Sunday, April 12, 2009

The Internet: A Journalist's Buzzkill

As of June 2008, over 70 percent of the United States population has access to the Internet, according to Internet World Stats. While it is a blessing to media and researchers to have access to a plethora of information, the widespread Internet usage has put a hold on journalists' divine interest in finding out the correct and latest information. Basically, posting the information first has become more crucial than having it all correct.

Recently, The Atlantic highlighted this issue with an article about media insiders commenting on the Internet hurting journalism. Nearly two-thirds of the most prominent national news media members agreed that the Internet hurts journalism more than helps it.

Reasons listed in the article of the Internet's hurt include a change in online readers' needs as compared to print readers, and also poll about the correctness of the coverage of Barack Obama.

As a future news media outlet, I agree that the Internet has created a deficiency of news. Initially, though the Internet makes it easier for consumers to access news, it does not always provide detailed information about they news they want. This produces a skeptical view of online news, making consumers always question its legitimacy.

Additionally, while finding sources online might be easy, the Internet also produces a lazy gateway of how to interview those that you need to cite in news stories. Incorrect information might also lie in the background path when researching sources for stories, and could create a rift when writing interview questions.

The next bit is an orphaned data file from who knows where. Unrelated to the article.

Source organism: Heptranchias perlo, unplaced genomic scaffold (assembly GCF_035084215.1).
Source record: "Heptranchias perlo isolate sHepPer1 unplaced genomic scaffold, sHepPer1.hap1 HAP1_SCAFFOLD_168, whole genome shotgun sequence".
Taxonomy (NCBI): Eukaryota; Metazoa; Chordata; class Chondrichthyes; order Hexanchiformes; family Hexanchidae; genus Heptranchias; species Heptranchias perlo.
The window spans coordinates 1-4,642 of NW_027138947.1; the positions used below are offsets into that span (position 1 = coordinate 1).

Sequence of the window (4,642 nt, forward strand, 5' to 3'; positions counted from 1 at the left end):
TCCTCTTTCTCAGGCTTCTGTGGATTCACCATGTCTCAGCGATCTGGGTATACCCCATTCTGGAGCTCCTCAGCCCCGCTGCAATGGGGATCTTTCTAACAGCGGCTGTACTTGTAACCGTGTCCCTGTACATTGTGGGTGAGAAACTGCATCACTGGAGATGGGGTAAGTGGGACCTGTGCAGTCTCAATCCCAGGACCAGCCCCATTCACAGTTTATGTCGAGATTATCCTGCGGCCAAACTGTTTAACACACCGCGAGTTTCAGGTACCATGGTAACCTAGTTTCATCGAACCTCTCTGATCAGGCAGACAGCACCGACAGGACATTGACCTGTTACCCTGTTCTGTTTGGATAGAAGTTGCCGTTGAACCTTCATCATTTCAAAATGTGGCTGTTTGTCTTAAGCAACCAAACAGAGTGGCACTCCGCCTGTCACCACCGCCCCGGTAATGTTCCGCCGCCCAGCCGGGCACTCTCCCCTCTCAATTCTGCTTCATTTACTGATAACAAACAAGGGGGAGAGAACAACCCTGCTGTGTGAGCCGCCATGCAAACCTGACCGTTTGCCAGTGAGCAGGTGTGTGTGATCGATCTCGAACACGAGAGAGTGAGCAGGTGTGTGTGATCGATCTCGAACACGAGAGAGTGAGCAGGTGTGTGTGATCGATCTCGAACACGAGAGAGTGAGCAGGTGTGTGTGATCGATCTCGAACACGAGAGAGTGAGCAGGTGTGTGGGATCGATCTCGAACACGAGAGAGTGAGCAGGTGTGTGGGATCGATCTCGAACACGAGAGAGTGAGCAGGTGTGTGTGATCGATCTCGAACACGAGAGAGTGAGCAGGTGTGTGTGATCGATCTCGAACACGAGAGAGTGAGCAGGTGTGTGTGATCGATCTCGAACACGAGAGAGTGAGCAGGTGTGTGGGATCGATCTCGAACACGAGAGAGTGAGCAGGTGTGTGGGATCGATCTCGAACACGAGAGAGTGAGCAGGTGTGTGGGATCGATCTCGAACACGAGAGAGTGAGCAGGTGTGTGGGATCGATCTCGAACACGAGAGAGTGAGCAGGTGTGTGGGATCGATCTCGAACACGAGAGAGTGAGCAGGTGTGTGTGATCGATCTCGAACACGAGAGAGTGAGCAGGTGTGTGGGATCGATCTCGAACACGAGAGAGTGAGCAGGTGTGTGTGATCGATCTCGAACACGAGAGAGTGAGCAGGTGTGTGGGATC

Read the entire article here.


  1. Although there are many negative aspects of online journalism including the lack of a gatekeeper I think readers will continue to make the switch from print to online. There are a number of reasons for this switch but some of the most important are convenience and timeliness. A person can access news online from almost anywhere at any time and he can view what is happening in the news in a matter of seconds. Even though I agree that the internet is hurting journalism particularly in the areas of correctness and credibility I unfortunately don’t think a lot of readers are concerned with this. There are people who care and are aware of what the internet is doing to journalism but I feel like the majority of these people are journalists. Those who aren’t journalists get their news quickly and effortlessly online and probably don’t think twice about it being credible and correct.

  2. While the Internet is a great place to get breaking news and important information, you're still waiting to get the full details of an event or incident for several hours. I agree that for journalists now it is more important to be first with the news rather than correct and last. Most see it as gaining recognition and being the best. But I would rather have the information once it is fully researched and correct. I agree with Mallory about the fact that people will still continue to make the switch to online from print. With more and more social media networking sites working with the news sites, people find news to be more accessible online. So until we can come up with a happy "medium" (pun intended), people will be fine with sometimes incorrect breaking news.